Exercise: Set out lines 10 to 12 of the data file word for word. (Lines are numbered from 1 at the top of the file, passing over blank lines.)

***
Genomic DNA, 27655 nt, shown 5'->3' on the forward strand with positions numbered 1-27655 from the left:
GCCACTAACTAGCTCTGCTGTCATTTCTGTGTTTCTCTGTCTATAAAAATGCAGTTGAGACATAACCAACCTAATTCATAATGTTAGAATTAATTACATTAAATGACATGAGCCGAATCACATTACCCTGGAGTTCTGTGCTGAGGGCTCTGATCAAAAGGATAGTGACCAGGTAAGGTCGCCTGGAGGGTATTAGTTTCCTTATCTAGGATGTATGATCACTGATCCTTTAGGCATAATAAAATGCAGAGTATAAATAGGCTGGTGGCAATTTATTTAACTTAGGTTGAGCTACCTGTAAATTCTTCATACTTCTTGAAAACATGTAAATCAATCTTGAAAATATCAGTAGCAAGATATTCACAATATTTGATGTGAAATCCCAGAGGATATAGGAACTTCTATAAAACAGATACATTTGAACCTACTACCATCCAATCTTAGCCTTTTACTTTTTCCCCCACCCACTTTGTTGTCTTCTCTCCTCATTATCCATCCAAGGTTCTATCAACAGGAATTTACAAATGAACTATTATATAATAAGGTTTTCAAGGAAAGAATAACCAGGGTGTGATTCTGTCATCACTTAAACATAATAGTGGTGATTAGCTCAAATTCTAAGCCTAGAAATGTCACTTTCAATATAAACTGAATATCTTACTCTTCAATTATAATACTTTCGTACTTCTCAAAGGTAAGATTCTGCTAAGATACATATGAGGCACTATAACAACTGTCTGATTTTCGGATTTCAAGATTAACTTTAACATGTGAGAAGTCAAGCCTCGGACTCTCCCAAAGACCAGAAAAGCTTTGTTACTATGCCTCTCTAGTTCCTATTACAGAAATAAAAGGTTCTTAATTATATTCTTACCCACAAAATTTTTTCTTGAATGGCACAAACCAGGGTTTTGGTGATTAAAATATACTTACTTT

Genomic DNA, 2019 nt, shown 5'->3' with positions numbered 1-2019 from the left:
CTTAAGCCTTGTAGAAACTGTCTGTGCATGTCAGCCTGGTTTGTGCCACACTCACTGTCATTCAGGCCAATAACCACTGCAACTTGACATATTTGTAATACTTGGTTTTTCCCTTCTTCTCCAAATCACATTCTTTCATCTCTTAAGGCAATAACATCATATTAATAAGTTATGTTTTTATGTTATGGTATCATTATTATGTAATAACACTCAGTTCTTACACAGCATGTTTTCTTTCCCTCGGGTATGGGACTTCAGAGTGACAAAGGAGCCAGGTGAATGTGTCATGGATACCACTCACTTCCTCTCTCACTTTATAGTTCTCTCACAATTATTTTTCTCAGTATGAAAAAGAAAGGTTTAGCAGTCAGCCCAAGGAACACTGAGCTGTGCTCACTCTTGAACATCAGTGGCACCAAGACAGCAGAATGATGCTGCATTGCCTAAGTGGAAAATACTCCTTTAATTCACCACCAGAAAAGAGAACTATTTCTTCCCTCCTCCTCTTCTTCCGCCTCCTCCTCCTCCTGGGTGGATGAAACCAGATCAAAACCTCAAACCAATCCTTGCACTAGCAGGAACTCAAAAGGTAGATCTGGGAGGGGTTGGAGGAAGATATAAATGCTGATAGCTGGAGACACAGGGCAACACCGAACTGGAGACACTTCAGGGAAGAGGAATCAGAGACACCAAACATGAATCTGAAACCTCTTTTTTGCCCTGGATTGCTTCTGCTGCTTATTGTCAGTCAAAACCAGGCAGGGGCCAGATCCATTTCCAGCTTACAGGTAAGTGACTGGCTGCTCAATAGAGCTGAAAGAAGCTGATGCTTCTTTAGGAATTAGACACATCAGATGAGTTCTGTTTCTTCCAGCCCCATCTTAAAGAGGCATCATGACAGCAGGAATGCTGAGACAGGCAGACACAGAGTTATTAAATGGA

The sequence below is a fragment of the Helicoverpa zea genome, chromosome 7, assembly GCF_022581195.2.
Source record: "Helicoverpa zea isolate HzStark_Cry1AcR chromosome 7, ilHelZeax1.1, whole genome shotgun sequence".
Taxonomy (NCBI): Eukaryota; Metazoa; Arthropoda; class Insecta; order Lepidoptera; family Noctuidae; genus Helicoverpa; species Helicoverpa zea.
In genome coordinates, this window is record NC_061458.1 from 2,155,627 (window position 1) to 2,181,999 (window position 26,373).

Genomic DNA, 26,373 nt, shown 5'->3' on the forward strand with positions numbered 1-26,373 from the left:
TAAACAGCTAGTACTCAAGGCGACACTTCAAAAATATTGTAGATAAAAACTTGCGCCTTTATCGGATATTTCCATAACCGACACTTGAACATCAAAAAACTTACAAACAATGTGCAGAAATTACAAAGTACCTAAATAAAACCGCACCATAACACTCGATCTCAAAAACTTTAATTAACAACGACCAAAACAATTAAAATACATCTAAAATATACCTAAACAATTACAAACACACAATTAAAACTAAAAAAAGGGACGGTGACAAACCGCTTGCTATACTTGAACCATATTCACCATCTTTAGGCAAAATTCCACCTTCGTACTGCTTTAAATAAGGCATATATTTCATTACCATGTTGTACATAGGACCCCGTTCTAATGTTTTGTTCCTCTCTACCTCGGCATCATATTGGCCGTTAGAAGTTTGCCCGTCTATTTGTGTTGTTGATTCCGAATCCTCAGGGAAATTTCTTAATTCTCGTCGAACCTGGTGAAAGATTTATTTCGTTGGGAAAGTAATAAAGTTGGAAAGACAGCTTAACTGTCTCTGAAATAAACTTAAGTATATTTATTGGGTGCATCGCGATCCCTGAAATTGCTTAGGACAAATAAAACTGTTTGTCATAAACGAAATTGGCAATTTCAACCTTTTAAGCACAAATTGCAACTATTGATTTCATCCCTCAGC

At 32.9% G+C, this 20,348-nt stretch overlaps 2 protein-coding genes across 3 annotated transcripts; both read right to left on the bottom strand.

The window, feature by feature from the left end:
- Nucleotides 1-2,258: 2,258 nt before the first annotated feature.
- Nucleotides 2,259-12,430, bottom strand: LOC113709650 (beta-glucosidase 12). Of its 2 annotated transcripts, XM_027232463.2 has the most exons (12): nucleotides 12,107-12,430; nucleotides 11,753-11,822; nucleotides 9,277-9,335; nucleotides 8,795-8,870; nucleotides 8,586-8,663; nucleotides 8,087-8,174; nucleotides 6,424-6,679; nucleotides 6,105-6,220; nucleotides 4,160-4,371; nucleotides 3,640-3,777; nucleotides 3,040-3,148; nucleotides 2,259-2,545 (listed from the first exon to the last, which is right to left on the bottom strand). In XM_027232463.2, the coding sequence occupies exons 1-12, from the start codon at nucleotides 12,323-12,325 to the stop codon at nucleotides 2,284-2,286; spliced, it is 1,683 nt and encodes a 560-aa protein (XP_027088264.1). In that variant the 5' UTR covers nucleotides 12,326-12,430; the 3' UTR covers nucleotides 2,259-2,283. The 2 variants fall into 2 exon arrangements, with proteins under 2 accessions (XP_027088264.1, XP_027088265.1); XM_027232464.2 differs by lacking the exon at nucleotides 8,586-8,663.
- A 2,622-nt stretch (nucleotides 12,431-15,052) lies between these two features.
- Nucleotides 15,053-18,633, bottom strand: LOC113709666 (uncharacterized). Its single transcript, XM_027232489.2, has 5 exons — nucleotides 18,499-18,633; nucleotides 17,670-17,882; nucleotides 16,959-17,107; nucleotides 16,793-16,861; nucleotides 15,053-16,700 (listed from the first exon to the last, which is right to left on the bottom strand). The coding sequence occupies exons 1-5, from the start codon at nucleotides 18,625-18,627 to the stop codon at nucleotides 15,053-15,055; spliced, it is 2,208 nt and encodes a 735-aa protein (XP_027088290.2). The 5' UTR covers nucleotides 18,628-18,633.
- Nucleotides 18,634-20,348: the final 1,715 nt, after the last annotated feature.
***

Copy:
TAAACAGCTAGTACTCAAGGCGACACTTCAAAAATATTGTAGATAAAAACTTGCGCCTTTATCGGATATTTCCATAACCGACACTTGAACATCAAAAAACTTACAAACAATGTGCAGAAATTACAAAGTACCTAAATAAAACCGCACCATAACACTCGATCTCAAAAACTTTAATTAACAACGACCAAAACAATTAAAATACATCTAAAATATACCTAAACAATTACAAACACACAATTAAAACTAAAAAAAGGGACGGTGACAAACCGCTTGCTATACTTGAACCATATTCACCATCTTTAGGCAAAATTCCACCTTCGTACTGCTTTAAATAAGGCATATATTTCATTACCATGTTGTACATAGGACCCCGTTCTAATGTTTTGTTCCTCTCTACCTCGGCATCATATTGGCCGTTAGAAGTTTGCCCGTCTATTTGTGTTGTTGATTCCGAATCCTCAGGGAAATTTCTTAATTCTCGTCGAACCTGGTGAAAGATTTATTTCGTTGGGAAAGTAATAAAGTTGGAAAGACAGCTTAACTGTCTCTGAAATAAACTTAAGTATATTTATTGGGTGCATCGCGATCCCTGAAATTGCTTAGGACAAATAAAACTGTTTGTCATAAACGAAATTGGCAATTTCAACCTTTTAAGCACAAATTGCAACTATTGATTTCATCCCTCAGC

At 32.9% G+C, this 20,348-nt stretch overlaps 2 protein-coding genes across 3 annotated transcripts; both read right to left on the bottom strand.

The window, feature by feature from the left end: